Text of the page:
And no greater illustration of the social media aficionado is there than Mark Zuckerburg, uberfacebook leader of the world.
A man with over a billion followers, and a man with over a billion dollars.
You would think that a social media billionaire could keep things secret … but no.
Zuckerberg is the leakiest person I know.
Almost every other day, I find there’s another batch of dirge on Zuckerberg that was meant to be private and has now become public.
The first batch I found via Gawker in 2009:
Facebook controversially forced profile pictures into public and pushed users to share candids with the whole world ... as a result of it, Mark Zuckerberg has gone from sharing very little of his personal Facebook content with the public to sharing a whole lot. Where the public could see just one photo of the Facebook co-founder in October, strangers now have access to a cache of 290 shots.
This was followed last year when the Telegraph and other media leaked lots of private Zuckerbag pics due to a major flaw in Facebook's privacy system.
Then Facebook buys Instagram, primarily as a snub against Twitter, and lo and behold we see Marks’ sister, Randi Zuckbag, mad as hell that her private pictures are being leaked.
This was a Christmas family photo that had been marked personal and only shared with her closest friends and family.
It happened to get linked to a tweet amongst her circle of life, and then got retweeted rapidly by thousands of net geeks.
Randi went on to post a tweet in response:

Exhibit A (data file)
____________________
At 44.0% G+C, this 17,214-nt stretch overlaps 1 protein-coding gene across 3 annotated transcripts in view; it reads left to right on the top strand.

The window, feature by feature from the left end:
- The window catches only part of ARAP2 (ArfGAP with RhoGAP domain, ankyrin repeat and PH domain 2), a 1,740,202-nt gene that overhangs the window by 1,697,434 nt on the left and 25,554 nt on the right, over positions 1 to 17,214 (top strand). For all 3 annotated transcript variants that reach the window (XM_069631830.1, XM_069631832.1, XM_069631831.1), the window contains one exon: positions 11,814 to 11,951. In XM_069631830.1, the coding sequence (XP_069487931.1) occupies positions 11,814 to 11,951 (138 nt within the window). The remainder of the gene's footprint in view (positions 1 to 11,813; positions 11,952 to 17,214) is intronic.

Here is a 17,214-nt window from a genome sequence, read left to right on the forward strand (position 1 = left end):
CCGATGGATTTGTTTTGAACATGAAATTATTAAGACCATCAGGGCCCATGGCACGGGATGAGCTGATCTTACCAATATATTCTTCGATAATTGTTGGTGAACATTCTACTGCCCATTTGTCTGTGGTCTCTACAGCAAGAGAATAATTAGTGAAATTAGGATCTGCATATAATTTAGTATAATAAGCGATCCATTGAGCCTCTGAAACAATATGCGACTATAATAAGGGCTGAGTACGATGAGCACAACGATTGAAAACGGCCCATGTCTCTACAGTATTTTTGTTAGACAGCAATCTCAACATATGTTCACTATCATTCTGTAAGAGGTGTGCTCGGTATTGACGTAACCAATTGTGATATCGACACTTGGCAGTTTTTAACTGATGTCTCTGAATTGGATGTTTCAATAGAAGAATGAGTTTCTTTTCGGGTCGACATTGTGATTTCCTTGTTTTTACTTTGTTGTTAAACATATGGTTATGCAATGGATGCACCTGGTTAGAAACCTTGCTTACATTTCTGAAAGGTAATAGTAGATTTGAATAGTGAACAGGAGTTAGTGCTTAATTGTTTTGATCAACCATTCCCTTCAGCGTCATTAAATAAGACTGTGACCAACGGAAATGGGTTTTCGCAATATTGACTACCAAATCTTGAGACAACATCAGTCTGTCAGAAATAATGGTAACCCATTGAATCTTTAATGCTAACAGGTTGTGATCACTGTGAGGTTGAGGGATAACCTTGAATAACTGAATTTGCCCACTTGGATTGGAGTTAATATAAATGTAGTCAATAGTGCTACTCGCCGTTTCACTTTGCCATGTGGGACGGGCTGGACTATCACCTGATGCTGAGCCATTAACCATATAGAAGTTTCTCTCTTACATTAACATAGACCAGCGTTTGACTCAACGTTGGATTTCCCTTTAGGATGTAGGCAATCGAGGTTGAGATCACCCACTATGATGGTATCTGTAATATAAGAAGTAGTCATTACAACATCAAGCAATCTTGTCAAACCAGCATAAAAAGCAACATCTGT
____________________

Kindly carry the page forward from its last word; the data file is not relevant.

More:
And this is what has caused the real furore as privacy doesn’t matter to Facebook, unless you are one of Facebook’s own.
This is going to get messier yet, when you see these comments from Mark Suckbag himself:
“The question isn't, 'What do we want to know about people?', It's, 'What do people want to tell about themselves?'” [more]
“People have really gotten comfortable not only sharing more information and different kinds, but more openly and with more people.” [more]
“The power here is that people have information they don’t want to share with everyone. If you give people very tight control over what information they are sharing or who they are sharing with they will actually share more. One example is that one third of our users share their cell phone number on the site.” [more]
“By giving people the power to share, we're making the world more transparent.” [more]
“They trust me — dumb fucks.” [more]
And this all comes back to banking as it’s the easiest way to compromise a customer. As I said two years ago, banks need to advise customers on the do’s and don’ts of social networking.